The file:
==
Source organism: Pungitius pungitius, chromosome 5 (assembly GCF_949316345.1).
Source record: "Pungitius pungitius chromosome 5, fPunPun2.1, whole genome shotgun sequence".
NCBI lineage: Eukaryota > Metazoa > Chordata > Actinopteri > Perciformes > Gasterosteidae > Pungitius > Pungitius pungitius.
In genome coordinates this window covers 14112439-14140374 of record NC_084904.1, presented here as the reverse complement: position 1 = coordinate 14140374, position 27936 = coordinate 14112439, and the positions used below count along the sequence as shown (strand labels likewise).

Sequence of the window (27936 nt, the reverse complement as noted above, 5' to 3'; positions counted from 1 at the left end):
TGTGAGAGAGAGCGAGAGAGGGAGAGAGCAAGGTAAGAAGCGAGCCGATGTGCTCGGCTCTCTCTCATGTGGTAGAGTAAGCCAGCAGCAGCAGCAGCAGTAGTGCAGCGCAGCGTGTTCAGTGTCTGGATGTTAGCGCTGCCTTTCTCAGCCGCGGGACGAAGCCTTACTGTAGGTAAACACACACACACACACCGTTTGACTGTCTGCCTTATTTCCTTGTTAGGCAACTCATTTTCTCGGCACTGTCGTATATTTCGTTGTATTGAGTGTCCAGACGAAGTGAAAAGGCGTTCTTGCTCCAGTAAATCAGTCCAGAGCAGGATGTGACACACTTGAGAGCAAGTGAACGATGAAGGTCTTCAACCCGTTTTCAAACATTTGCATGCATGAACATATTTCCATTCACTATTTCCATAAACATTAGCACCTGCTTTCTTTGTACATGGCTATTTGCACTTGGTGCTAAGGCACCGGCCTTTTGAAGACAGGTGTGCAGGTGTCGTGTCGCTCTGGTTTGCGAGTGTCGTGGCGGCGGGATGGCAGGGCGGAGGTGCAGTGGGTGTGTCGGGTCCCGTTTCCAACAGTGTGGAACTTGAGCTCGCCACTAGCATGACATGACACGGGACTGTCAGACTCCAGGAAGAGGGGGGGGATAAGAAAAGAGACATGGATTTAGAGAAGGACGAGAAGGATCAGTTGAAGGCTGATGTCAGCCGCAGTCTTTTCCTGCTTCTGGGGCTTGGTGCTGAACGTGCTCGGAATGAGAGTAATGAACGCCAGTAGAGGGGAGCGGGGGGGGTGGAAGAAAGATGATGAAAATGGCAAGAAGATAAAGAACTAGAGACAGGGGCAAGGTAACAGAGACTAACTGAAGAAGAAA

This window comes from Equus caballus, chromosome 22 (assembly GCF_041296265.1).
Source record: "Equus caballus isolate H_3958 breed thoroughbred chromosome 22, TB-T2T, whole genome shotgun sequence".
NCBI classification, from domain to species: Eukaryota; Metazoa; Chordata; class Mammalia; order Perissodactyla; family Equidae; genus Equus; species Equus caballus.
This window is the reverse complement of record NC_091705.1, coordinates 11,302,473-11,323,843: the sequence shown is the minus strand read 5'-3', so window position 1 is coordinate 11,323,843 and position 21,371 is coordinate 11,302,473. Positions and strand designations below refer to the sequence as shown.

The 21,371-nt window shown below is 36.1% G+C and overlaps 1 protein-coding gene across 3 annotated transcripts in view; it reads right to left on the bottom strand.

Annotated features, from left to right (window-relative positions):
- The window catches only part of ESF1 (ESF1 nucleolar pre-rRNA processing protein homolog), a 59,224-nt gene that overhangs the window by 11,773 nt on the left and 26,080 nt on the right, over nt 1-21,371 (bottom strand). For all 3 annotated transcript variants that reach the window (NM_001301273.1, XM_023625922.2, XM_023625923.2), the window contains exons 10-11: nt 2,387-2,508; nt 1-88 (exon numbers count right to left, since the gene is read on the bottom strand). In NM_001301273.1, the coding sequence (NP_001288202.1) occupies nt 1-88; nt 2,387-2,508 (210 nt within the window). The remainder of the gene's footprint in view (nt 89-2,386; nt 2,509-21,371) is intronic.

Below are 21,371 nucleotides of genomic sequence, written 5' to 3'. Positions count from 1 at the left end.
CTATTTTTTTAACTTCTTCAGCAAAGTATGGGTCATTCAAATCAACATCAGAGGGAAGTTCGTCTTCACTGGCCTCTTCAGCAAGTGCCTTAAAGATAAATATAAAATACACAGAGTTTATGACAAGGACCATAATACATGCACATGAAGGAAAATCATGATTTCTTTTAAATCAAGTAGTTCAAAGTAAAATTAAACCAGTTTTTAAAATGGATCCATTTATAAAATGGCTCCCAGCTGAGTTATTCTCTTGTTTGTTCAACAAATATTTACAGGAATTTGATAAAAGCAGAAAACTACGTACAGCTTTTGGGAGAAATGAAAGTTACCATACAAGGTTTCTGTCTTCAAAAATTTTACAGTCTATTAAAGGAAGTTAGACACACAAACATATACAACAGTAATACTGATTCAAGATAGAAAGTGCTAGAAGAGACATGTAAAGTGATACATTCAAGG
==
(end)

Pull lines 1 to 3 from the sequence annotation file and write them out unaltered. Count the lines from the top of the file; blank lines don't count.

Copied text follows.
Source organism: Pungitius pungitius, chromosome 5 (assembly GCF_949316345.1).
Source record: "Pungitius pungitius chromosome 5, fPunPun2.1, whole genome shotgun sequence".
NCBI lineage: Eukaryota > Metazoa > Chordata > Actinopteri > Perciformes > Gasterosteidae > Pungitius > Pungitius pungitius.